Can I talk about beauty tonight? My space within myself that may or may not be beautiful?
I’m maybe 50 pages in Naomi Wolf’s famous book The Beauty Myth, and – like any other time I read a particularly provocative feminist text, I’m riled up. Of course I’m angry at the way the patriarchal media machine has dictated women’s self-esteem and lives for generations. It’s enough to make me want to inflict some weird virus on every computer in every beauty magazine office so these editors, photographers and designers can never use Photoshop to lie to women about what our bodies should look like, as if I was some sort of feminist Tyler Durden. C’mon, ladies, we need to shake these shackles (and guys, too, if they feel the pressure to have well-sculpted abs and thighs or else no girl will ever love them for their brain)!
And, to be fair, I like to think our society’s impossible beauty standard has not touched me. If I can be honest, I don’t wax my bikini line. I can’t stand in high heels. I don’t know how to apply eye shadow, and I feel far more at home in a nerd shirt and a pair of jeans than I do in a lacy skirt. I take a certain pride in all of these things, they make me unique – almost rebellious – and I enjoy that.
Still, there’s an uneasiness in me. I’ve mentioned this before, but it’s worth coming back to: I do not believe I am pretty. I’m usually okay with that idea because I try to emphasis my intellect (or at least my curiosity) and my kindness over my physical appearance. But sometimes I give “pretty” a shot, you know? I may throw on a skirt or let someone apply lipstick and rouge to my face and then suddenly it’s like I’m an entirely different person! I’m sexy and confident, but I think more importantly, I’m SEEN. Because that’s my normal presentation: intelligent and sweet and not bad to look at, but I don’t primp and preen to fit our society’s beauty standard so I often feel invisible.
It’s like I’m down a rabbit hole. Do I refuse to wear make-up (and thus highlight my natural assets) because I don’t believe I have any assets to highlight, or am I feminist rebel who down plays her physical assets to let her intelligence shine?? If it’s the latter, then HELL YAH, but can it really be that simple? I have a lifetime of my mother telling me to stand up straight, to dress nicer, asking me if I like this skirt or that dress when all I want to do is burrow into my hoodie and hide. I have an entire industry telling me that a size 8 jeans is “fat,” much less a size 12 (and then my father’s voice: Don’t you want to be a size 10 again?). I have pounds and pounds of flesh on my bones and I don’t know how to look at it. The self-love tip for today is that I am not my body, and sure, when it came to some awkward physical encounters with the opposite sex, that advice saved my life. But beauty is something else entirely. Beauty defines my worth and my value, even as I try to kick that notion to the curb. If I perform, even a little bit, I am praised and seen and valued. I bask in that attention. But dammit, is there an alternative? Can I have that alternative? Instead of telling me I need to “Keep the red lipstick!” can someone tell me, “Holy crap, you are so sexy when you get fired up about cis privilege!!” Has someone already told me this and I didn’t notice? Is that my real problem?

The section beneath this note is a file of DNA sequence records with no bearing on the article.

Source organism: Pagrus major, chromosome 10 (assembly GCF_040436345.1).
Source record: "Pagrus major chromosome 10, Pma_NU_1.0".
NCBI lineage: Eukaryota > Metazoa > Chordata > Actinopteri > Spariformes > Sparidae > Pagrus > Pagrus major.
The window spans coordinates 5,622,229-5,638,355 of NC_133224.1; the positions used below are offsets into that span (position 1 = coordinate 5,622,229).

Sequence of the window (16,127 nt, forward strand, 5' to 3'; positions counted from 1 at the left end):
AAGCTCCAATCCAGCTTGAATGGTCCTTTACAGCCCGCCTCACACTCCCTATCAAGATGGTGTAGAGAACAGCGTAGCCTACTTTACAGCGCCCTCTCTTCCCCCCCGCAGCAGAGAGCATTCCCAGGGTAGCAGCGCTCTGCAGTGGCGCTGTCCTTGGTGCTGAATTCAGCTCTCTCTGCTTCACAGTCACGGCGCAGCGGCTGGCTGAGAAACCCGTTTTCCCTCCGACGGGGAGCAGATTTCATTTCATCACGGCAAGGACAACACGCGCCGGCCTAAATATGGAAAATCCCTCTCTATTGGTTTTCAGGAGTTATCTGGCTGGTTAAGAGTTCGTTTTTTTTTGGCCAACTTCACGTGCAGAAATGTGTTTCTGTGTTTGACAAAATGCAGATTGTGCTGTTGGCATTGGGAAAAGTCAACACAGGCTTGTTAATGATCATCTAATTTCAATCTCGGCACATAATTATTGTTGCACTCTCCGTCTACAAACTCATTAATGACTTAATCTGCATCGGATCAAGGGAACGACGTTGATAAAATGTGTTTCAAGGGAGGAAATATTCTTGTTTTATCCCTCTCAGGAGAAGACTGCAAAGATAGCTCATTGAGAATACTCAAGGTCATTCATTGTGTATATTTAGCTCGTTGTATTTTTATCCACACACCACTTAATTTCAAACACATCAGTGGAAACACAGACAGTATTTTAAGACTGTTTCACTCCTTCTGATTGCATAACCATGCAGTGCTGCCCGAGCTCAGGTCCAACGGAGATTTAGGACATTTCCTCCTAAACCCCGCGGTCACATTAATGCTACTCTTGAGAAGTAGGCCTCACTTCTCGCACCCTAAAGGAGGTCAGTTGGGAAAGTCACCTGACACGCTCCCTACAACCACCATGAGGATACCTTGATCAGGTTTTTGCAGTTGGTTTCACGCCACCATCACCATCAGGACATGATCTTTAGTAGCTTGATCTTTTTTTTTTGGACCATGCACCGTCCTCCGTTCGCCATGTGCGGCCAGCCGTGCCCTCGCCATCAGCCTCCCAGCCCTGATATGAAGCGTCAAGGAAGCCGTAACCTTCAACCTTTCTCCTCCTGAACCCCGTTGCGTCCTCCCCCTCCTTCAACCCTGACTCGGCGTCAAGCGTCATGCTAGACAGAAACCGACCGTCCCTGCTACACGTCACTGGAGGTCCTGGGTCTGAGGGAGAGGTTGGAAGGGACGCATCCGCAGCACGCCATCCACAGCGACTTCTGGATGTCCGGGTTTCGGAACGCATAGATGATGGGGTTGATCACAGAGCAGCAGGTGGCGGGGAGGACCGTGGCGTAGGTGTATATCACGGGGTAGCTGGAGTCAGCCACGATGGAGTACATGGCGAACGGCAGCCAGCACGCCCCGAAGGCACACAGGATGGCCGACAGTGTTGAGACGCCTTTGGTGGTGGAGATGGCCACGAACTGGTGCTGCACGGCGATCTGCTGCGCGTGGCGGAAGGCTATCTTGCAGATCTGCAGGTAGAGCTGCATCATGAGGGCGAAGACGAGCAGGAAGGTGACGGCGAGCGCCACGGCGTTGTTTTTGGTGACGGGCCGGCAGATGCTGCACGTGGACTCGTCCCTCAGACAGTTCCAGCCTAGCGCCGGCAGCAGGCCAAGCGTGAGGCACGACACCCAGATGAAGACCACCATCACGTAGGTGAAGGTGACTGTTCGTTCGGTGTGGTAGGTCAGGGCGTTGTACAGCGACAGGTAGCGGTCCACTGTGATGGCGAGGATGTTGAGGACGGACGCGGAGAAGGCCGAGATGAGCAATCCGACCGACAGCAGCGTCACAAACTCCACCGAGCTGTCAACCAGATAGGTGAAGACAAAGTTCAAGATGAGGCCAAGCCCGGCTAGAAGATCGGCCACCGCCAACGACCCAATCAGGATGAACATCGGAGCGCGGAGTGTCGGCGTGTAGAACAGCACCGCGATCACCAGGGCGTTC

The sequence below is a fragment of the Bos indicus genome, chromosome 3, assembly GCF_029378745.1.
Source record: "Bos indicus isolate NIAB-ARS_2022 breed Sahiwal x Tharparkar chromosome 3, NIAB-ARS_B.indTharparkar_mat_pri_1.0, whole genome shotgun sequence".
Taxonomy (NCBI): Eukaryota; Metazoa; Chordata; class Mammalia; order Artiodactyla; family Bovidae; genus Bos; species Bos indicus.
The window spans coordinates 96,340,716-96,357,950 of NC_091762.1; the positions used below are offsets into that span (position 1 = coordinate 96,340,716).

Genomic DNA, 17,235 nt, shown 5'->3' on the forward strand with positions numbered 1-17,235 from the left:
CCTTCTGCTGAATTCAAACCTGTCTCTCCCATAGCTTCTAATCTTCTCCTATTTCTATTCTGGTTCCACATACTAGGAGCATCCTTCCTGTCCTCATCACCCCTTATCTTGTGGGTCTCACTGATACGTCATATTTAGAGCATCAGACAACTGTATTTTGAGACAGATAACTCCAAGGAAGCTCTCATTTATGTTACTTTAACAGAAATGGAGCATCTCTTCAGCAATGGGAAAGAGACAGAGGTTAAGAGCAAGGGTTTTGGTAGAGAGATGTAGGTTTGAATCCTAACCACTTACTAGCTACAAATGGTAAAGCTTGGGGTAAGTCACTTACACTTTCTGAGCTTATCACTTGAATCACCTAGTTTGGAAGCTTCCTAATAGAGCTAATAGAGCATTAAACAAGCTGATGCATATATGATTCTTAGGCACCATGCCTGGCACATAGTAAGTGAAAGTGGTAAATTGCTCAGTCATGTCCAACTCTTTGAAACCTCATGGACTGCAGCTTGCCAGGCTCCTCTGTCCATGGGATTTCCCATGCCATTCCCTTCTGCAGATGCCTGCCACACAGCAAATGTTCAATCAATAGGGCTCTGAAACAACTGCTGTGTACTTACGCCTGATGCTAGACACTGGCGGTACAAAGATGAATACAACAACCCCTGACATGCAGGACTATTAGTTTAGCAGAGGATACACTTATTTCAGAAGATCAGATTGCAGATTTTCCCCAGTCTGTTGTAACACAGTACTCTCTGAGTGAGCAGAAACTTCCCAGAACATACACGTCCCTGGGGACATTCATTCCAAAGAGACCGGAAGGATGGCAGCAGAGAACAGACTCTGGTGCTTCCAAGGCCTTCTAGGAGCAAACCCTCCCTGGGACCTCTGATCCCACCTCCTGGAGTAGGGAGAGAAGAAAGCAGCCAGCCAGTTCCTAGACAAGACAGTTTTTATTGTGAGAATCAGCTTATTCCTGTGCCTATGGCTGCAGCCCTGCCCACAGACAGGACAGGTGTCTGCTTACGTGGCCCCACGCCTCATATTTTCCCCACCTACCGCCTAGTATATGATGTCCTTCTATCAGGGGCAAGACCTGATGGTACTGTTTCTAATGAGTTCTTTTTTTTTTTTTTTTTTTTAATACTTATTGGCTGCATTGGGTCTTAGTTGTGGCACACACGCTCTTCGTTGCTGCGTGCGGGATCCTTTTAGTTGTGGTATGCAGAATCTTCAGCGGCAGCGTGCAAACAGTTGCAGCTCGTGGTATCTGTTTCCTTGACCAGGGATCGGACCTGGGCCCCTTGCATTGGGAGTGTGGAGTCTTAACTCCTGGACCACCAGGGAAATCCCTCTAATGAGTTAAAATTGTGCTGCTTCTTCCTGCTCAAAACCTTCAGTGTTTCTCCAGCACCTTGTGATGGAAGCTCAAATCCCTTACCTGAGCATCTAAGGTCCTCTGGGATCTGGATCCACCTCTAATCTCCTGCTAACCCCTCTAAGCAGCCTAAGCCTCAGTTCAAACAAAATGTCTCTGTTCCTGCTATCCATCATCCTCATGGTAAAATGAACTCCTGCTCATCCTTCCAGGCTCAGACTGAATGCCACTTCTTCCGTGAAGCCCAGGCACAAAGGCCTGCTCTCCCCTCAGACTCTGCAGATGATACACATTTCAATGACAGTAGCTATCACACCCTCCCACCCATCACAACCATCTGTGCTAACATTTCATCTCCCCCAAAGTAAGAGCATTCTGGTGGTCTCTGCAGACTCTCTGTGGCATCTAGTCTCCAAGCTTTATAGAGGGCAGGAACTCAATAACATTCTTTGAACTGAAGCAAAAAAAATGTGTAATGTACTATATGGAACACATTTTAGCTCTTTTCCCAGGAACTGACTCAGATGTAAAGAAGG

I’m rambling again, but my point settles here: I love myself for the rumbled, slightly-masculine, intellectual-hidden-in-a-book-cave self that I am now. I just don’t think society does, and I suspect even those who love me for the version of myself I prefer to present wish I would perform to a higher standard of beauty than I do now. It’s a sad thought and makes self-love seem impossible.
Action is needed in this instance, but I don’t know what sort of action. Do I torch all my dresses, run out and buy an entire wardrobe of dress slacks and shirts in an act of feminist defiance? Do I start highlighting my enormous eyes with mascara and amazing cheekbones with rouge to gain more confidence in myself? Or do I just love myself for the confused jumble I am, become this font of eternal light that the “right” sort of people are drawn to, and trust everything will fall into place (like Dita von Teese tells us, “You could be the ripest juiciest peach and there will always be someone who just doesn’t like peaches!”)? The choice I make depends on the person I want to be. I just want to be myself, but what does that even look like?
This self-love post was submitted for the 31-Day Self-Love Writing Challenge. Even though January is over, you can continue to write from the prompts if they inspire you. February’s self-love writing prompt is Be Your Own Valentine. Join our February Self-Love Writing Challenge Facebook event to continue sharing your self-love journey in a safe community.